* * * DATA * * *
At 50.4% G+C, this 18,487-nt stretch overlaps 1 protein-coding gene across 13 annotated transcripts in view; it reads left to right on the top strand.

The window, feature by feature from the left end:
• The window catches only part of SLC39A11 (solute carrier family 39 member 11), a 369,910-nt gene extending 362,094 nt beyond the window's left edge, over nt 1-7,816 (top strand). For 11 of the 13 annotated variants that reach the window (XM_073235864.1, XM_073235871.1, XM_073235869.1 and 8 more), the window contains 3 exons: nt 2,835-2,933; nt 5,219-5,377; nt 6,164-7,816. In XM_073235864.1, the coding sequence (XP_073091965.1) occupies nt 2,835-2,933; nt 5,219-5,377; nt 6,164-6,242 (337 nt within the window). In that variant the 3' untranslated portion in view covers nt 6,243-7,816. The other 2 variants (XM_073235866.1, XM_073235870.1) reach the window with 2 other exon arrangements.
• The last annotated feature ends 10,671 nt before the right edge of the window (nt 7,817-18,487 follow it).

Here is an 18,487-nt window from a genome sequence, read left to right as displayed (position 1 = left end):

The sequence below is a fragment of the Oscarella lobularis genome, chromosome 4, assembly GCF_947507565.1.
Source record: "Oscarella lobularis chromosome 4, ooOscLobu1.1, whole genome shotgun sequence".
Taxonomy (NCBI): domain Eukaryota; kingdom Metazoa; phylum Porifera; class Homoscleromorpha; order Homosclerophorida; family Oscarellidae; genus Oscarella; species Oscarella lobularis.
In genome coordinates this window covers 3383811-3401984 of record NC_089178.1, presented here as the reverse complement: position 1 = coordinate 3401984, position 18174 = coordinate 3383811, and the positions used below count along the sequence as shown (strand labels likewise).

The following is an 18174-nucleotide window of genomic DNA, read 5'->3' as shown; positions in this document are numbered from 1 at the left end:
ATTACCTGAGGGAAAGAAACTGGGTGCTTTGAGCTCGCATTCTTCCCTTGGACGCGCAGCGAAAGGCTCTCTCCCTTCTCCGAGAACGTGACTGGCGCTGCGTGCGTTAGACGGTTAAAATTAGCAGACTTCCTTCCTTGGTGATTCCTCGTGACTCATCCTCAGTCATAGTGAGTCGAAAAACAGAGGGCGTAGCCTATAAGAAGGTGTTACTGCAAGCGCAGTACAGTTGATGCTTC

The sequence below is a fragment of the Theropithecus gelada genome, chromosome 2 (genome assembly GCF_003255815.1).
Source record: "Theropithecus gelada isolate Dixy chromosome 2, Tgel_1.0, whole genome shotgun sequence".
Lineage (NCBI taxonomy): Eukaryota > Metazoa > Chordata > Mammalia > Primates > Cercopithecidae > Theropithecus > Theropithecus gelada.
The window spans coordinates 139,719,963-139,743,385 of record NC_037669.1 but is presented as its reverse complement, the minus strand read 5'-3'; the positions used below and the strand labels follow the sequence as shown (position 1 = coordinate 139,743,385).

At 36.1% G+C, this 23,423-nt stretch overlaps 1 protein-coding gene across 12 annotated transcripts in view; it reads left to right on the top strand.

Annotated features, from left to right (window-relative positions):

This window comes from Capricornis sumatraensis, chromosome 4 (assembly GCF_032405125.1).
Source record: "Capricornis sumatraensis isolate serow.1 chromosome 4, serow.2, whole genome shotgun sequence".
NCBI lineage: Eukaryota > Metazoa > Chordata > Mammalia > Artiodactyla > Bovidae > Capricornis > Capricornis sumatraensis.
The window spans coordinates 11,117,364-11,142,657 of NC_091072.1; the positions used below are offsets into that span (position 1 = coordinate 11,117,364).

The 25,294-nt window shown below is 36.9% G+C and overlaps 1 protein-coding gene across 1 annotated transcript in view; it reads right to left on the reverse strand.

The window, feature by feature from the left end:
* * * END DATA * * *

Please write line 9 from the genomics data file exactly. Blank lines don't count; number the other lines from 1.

In genome coordinates this window covers 3383811-3401984 of record NC_089178.1, presented here as the reverse complement: position 1 = coordinate 3401984, position 18174 = coordinate 3383811, and the positions used below count along the sequence as shown (strand labels likewise).